See, a multimillionaire named Max Fairbanks has filed for bankruptcy—though he isn’t really bankrupt. It’s just a fancy way for him to get away with robbing people blind. But in any case, he has a house in the town of Carrport which is supposed to be vacated as part of the legal agreement. Which means the house ought to be empty. That means it’s a perfect target for Dortmunder!
Except he hasn’t counted on one small detail: Fairbanks takes these silly little laws more like suggestions than actual laws. After all, they can’t apply to him, can they? That’s why, when Dortmunder breaks in, Fairbanks is there with a lady friend and is only too glad to call the cops. As a result, Dortmunder is arrested—but to add insult to injury, Fairbanks then tells the cops that the ring Dortmunder is wearing is his ring, and Dortmunder is forced to hand the ring over.
Fairbanks is delighted at the irony and at the delightful story he now has to tell at dinner parties— after all, what’s the worst that could happen? But from that moment on, he’s become a marked man. Dortmunder recruits a whole group of thieves and they go after Fairbanks to retrieve the ring. The only thing is, they keep missing Fairbanks and keep ending up with far more valuable loot.
I’ve been on a bit of a Donald Westlake reading binge, ever since reading the delightfully funny The Hot Rock. Can you blame me? This is a wildly funny comic caper—Dortmunder, usually saddled with the bad luck, keeps getting lucky strike after lucky strike and it only serves to make him mad because he keeps missing the ring. To help out, he recruits plenty of thieves from other books, including a few from The Hot Rock and a former Vice-President of Talabwo (where the only person not trying to assassinate the President is the President). All these characters are positively delightful.
The villain is suitably nasty. While it’s understandable that he’d want to phone the police officers, Max Fairbanks should never have been at his home, and he’s the type of multi-millionaires in expensive suits that takes advantage of legal loopholes for personal profit. And so Dortmunder and his gang are rather like Robin Hood: they tackle a fat cat who’s gotten too big for his britches and redistribute his wealth among the poor—meaning themselves. It seems like a rather drastic thing to do to someone who merely stole a ring, but throughout the book, Fairbanks shows himself to be such hypocrite that you really relish his downfall as planned by Dortmunder. The finale, taking place at a Las Vegas casino, brings together criminals of all sorts in a whizz-banger of an ending that leaves you applauding for more!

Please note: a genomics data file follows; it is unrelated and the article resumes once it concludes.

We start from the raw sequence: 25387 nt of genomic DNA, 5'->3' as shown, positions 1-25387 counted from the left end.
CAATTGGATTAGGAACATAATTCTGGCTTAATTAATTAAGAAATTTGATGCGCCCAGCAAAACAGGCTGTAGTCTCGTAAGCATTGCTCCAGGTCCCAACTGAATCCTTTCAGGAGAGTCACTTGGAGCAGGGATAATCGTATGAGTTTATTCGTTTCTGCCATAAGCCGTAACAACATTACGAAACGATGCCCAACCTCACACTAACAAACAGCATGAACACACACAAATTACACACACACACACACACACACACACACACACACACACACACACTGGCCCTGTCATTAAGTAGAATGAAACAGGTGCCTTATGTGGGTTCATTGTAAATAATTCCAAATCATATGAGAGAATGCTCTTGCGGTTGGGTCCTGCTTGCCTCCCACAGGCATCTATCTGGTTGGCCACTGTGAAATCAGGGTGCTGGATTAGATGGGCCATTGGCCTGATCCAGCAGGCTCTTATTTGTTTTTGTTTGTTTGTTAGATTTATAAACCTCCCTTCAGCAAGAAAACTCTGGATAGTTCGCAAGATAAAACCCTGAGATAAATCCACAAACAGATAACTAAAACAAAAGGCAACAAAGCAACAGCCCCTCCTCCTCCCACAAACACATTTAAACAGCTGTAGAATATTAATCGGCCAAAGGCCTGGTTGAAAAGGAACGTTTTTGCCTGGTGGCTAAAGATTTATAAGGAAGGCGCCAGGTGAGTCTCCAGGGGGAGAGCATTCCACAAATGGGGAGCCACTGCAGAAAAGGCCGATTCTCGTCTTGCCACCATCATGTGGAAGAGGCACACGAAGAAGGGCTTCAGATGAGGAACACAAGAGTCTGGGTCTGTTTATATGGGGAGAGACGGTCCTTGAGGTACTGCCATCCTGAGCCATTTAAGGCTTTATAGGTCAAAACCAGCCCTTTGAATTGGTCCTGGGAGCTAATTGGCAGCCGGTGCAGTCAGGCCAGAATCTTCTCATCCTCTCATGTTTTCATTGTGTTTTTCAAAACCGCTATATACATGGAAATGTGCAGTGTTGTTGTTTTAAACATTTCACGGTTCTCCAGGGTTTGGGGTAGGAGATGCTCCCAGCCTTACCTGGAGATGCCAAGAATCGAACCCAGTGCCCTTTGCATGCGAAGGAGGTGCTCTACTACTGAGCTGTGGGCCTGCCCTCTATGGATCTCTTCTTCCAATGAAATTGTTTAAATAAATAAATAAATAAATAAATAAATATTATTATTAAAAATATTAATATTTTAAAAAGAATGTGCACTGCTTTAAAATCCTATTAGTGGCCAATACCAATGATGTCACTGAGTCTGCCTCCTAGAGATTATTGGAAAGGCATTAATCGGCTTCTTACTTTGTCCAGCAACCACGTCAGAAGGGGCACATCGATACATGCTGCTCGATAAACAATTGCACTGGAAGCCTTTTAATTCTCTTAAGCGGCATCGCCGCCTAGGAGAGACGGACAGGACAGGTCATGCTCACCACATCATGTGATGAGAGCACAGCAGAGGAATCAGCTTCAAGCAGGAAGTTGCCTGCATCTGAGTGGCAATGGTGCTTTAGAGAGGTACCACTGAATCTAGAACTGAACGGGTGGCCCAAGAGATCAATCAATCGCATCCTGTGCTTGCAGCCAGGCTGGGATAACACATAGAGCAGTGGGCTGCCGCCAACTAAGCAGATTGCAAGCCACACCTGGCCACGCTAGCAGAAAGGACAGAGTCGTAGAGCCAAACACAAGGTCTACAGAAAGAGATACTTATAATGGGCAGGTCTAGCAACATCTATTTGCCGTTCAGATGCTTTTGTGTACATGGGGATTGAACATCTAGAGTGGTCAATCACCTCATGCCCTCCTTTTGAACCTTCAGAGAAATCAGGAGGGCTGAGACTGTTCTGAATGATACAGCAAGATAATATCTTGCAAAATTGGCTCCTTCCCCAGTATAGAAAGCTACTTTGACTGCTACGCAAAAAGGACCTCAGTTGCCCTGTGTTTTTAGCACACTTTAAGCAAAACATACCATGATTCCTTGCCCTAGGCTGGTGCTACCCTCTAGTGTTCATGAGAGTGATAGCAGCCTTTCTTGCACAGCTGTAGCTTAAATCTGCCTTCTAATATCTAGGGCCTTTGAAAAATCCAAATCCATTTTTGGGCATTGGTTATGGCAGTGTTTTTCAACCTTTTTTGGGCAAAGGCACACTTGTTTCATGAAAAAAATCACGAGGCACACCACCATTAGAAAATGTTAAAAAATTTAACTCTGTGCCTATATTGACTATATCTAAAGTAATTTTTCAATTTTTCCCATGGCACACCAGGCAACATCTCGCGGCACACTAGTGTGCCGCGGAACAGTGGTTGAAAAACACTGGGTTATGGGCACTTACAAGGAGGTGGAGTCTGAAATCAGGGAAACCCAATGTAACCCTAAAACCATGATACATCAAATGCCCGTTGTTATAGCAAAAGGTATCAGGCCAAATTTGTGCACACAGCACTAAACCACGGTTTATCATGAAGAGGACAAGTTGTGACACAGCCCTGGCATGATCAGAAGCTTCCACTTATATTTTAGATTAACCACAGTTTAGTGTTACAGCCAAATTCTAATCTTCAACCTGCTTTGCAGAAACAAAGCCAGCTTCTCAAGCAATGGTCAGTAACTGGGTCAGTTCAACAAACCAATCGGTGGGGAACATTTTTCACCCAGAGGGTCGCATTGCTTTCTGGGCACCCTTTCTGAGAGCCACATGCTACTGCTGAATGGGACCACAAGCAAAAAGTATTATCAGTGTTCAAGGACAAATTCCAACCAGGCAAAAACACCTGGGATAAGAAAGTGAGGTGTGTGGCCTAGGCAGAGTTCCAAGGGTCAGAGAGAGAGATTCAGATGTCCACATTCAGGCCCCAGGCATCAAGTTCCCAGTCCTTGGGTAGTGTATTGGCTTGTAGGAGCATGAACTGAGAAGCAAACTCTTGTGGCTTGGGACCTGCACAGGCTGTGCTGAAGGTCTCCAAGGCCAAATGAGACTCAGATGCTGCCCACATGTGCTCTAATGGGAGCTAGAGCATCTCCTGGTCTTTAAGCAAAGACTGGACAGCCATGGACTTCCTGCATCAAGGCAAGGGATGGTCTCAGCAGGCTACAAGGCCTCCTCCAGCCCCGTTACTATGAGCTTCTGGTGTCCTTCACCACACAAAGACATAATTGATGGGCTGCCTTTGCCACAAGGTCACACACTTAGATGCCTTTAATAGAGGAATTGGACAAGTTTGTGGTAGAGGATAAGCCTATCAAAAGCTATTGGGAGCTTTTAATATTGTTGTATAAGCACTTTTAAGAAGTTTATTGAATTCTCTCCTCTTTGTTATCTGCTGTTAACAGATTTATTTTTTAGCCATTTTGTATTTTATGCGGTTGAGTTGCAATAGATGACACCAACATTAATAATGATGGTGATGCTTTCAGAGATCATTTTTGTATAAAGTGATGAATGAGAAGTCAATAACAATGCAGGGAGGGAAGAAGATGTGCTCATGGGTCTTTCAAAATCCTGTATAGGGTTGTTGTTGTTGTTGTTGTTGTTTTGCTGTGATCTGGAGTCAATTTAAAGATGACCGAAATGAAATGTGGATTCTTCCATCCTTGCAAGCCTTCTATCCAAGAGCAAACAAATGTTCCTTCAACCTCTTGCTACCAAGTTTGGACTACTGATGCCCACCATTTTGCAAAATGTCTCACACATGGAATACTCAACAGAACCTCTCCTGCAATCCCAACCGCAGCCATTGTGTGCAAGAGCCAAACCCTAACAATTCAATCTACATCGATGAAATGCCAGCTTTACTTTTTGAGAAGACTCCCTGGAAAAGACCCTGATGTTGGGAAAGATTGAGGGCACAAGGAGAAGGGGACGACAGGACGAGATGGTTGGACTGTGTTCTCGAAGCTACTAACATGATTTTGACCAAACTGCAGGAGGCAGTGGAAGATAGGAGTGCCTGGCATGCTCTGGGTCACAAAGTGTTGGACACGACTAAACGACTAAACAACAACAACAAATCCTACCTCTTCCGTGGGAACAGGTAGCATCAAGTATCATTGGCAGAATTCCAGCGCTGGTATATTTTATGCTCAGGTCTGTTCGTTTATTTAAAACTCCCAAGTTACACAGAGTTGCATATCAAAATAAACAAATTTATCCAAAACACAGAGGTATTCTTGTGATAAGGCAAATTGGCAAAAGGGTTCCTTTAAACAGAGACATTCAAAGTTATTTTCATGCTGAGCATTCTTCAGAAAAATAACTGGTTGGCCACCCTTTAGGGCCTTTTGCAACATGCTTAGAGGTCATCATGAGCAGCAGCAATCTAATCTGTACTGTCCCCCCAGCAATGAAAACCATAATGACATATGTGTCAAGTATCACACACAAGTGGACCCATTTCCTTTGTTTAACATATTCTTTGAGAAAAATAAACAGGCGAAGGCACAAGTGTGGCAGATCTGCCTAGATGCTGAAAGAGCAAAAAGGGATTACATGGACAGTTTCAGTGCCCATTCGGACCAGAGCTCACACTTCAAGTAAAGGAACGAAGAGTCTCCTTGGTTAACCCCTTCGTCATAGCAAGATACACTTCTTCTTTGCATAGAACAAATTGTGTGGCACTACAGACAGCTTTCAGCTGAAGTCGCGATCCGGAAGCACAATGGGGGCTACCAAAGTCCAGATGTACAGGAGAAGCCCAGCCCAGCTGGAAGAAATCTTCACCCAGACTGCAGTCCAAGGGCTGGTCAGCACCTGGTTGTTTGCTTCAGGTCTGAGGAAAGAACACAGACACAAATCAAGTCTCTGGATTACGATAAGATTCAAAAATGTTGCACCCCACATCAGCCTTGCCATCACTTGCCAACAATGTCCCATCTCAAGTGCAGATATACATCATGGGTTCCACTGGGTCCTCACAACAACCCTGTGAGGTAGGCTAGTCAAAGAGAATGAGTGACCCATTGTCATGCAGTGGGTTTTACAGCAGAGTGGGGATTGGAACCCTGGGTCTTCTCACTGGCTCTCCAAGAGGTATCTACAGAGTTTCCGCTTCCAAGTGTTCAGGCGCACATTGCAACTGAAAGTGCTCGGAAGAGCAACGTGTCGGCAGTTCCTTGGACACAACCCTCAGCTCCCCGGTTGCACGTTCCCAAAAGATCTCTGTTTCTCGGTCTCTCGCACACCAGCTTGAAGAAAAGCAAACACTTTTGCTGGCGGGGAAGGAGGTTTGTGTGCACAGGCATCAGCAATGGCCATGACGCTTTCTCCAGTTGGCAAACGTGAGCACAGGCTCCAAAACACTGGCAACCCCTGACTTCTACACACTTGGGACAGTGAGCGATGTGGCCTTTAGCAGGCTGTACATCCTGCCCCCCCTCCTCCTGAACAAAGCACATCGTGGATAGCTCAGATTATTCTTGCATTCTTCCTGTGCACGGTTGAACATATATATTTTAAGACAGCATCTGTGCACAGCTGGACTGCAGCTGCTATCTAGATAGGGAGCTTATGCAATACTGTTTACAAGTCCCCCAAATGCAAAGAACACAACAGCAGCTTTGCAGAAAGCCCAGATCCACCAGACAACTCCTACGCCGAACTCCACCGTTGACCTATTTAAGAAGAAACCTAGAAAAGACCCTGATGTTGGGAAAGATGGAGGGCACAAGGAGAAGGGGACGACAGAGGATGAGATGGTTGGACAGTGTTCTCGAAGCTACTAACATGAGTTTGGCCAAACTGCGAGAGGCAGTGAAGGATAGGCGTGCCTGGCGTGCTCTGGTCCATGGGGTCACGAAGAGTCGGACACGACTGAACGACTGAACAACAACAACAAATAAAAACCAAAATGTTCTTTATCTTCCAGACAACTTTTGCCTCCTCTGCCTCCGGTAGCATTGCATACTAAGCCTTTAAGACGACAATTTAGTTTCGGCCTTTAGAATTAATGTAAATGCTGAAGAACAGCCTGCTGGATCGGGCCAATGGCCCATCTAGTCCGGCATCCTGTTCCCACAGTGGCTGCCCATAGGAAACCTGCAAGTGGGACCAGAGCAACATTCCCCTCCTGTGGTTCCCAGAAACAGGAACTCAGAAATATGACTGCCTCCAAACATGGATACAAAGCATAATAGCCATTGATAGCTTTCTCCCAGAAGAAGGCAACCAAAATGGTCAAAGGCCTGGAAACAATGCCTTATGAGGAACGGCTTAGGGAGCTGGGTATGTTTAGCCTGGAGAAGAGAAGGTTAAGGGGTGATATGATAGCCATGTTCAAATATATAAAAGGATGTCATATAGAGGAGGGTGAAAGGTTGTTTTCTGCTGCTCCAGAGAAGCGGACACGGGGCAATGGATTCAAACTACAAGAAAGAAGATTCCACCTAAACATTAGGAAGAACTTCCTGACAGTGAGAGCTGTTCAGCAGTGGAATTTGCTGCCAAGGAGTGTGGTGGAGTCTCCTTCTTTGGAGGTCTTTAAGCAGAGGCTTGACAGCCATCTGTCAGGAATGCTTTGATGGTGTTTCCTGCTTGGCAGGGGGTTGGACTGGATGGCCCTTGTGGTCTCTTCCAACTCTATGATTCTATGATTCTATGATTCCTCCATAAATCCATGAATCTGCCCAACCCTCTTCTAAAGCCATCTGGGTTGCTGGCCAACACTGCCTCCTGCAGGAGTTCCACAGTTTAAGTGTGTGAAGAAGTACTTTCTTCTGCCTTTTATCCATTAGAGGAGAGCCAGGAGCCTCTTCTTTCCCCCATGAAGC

Overall, it’s a wonderful book. You’ve got Dortmunder out for revenge and on a roll against the kind of villain who needs to be brought down a peg or two. You’ve got Westlake’s customary sense of humour (Andy Kelp objects to the term thief: "Personally I prefer the word crook. I think it's jauntier.") and you’ve got a delightful story with a magnificent final act in Vegas. (And hey, there's even a burglary in the Watergate hotel!) What’s the worst that could happen?
Well… it could be made into a terrible movie starring Danny DeVito and Martin Lawrence. But what are the odds of that happening?